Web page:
Best Political Books – Understand the world we live in
There certainly isn’t a shortage of political books, especially as there is always so much to learn. With each new president, there are new challenges, new experiences, and new things to be discussed with the masses. Whether you’re looking for more information into a particular party or you want to read opinionated pieces on the current state of the union, there’s certainly a novel for everyone.
Politics can frequently be challenging to follow, especially if you don’t tune into the news every day. However, many find that there isn’t an excuse for not being up to date about the current state of their country, which is where these books come into play.
We recommend finding an assortment of the best political books that are partisan – both sides – and non-partisan. With this, you can differentiate between what is factual and what is based solely on opinion. With a more diversified understanding of how politics works and what it means to represent a particular party (or none at all), you can make more well-informed decisions.
As a voter, it is not only your right but also your responsibility to choose a representative that you believe will do the best for your nation. However, without knowing much about politics, it cannot be effortless. The vast knowledge brought to you by experts can open your mind and bring you into new realms that you never knew existed.
The variety of political books on the market will appease any reader’s appetite, as you can find factual accounts from past presidents, candid memoirs from people who served under the heads of state, and more.
We also recommend titles that talk about current and relevant issues, such as immigration, gender, and race, to get a clearer understanding of where the country stands. Not to mention, plenty of these books are filled with historical factoids to teach you more about the development of the nation and what has made it what it is today.
There is much more to the best political books than to be coffee table reads for guests. With these, you can become a better citizen with all of the information you are bound to take in on every page.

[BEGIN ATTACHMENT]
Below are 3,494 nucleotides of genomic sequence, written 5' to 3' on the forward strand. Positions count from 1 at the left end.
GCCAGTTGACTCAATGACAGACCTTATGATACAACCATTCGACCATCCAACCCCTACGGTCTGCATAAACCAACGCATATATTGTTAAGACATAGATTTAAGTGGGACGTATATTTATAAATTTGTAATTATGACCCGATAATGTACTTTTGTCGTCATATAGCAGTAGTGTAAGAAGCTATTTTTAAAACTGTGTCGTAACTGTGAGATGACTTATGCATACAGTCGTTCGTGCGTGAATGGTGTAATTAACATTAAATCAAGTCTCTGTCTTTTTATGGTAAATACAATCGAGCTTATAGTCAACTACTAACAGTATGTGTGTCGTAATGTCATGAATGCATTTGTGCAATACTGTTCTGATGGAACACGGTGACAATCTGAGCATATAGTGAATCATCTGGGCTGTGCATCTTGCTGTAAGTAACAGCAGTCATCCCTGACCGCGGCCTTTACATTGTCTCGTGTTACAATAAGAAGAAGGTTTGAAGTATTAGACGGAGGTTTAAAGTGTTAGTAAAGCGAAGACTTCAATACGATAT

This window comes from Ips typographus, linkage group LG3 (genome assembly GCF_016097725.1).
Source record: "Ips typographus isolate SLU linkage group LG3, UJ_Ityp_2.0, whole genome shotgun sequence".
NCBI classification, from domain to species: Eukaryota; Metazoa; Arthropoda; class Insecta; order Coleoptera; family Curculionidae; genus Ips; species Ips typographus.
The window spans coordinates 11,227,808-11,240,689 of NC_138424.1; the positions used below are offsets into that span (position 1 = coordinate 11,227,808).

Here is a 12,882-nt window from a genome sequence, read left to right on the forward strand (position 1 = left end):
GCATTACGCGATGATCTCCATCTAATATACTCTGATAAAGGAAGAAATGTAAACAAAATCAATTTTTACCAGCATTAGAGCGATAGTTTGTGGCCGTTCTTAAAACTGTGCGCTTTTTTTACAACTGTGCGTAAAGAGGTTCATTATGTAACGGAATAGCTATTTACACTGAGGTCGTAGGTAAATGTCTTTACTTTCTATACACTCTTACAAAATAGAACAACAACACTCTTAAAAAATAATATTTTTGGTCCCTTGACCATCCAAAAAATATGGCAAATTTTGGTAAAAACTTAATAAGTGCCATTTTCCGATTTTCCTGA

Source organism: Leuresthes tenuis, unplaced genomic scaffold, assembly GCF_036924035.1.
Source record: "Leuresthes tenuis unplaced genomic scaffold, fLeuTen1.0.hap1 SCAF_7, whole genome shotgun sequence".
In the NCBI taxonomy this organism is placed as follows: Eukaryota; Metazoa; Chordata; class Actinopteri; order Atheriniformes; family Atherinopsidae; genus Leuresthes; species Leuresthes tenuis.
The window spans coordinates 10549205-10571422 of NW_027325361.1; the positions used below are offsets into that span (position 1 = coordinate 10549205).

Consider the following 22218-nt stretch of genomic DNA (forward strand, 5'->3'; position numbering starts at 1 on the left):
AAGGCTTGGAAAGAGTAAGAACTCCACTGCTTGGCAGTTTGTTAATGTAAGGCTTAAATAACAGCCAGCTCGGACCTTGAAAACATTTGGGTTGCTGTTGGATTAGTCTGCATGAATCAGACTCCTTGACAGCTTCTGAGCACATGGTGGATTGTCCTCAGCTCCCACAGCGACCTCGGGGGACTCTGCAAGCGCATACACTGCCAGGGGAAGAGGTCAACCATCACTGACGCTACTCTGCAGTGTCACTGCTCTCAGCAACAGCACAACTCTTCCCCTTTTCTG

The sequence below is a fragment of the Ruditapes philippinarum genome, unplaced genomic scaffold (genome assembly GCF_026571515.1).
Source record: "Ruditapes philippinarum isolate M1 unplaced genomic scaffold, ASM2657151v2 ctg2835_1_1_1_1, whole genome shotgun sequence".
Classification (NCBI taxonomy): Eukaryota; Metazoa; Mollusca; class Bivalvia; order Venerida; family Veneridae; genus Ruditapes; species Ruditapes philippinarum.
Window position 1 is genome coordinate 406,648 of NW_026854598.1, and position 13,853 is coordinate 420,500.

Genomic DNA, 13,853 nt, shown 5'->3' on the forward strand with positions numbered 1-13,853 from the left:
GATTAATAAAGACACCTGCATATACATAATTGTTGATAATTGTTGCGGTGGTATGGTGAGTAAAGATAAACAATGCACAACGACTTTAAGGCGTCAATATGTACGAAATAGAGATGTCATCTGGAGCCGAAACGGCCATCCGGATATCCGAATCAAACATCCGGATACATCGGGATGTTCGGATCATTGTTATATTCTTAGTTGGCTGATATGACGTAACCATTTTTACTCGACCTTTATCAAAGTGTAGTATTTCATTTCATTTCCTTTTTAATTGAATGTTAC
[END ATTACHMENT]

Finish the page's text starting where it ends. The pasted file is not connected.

Best Political Books
Don’t Think of an Elephant!: Know Your Values and Frame the Debate — The Essential Guide for Progressives
This is an outstanding book on the side effects of interventionism, written in extremely elegant prose and with maximal clarity. It documents how people find arguments couched in moralistic terms to intervene in complex systems they don't understand.
These interventions trigger endless chains of unintended consequences --consequences for the victims, but none for the interventionistas, allowing them to repeat the mistake again and again. Puri, as an insider, outlines the principles and legal mechanisms, then runs through the events of the past few years since the Iraq invasion; each one of his chapters are models of concision, presenting the story of Ukraine, Syria, Lybia, and Yemen, among others, as standalone briefings to the uninitiated. It was high time that somebody in international affairs has approached the problem of "iatrogenics", i.e. harm done by the healer.
This book should be mandatory reading to every student and practitioner of foreign affairs.
My list would be (besides the ones I mentioned in answer to the previous question) both business & Fiction/Sci-Fi and ones I personally found helpful to myself. The business books explain just exactly how business, work & investing are in reality & how to think properly & differentiate yourself. On the non-business side, a mix of History & classic fiction to understand people, philosophy to make sense of life and Science fiction to picture what the future could be like (not always utopian).
Depending on your interest and goals, if you are like me and always looking for the trends in the big picture then I highly recommend being an active contrarian reader. Read what no one else is reading. Your goal is to think outside the box. To look at the world and ask “why hasn’t this been solved?” And that gives you a roadmap as to what opportunities may exist for your entrepreneurial efforts. So to that, here’s a snapshot, in no particular order, of what might help you push your intellectual boundaries:
- Born a Crime: Stories from a South African Childhood by Trevor Noah
- 23 Things They Don't Tell You About Capitalism by Ha-Joon Chang
- Postcapitalism: A Guide to Our Future by Paul Mason
- Capital in the Twenty-First Century by Thomas Piketty
- Who Gets What--And Why: The New Economics of Matchmaking and Market Design by Alvin E. Roth
- The Political Economy of Participatory Economics by Michael Albert and Robin Hahnel
- The Zero Marginal Cost Society: The Internet of Things, the Collaborative Commons, and the Eclipse of Capitalism by Jeremy Rifkin
- Why America Misunderstands the World by Paul R. Pillar
- A Theory of Justice by John Rawls
- Prisoners of Geography by Tim Marshall
With Russia fever at Defcon 2, I’ve made it about half-ways through the biography The New Tsar: The Rise and Reign of Vladimir Putin. It’s a great refresher on post-WWII history, the cold war, KGB, but above all, on the forces present in Russia.
There are many lines to draw between Russia’s struggles after the fall of Communism with the fundamental political theories of Fukuyama (Origins of Political Order / Political Order And Political Decay). When taken together, they lend an all the more human and sympathetic story to why things played out the way they did. While still appreciating just how immense the level of brokenness, corruption, and brutality that journey has brought with it.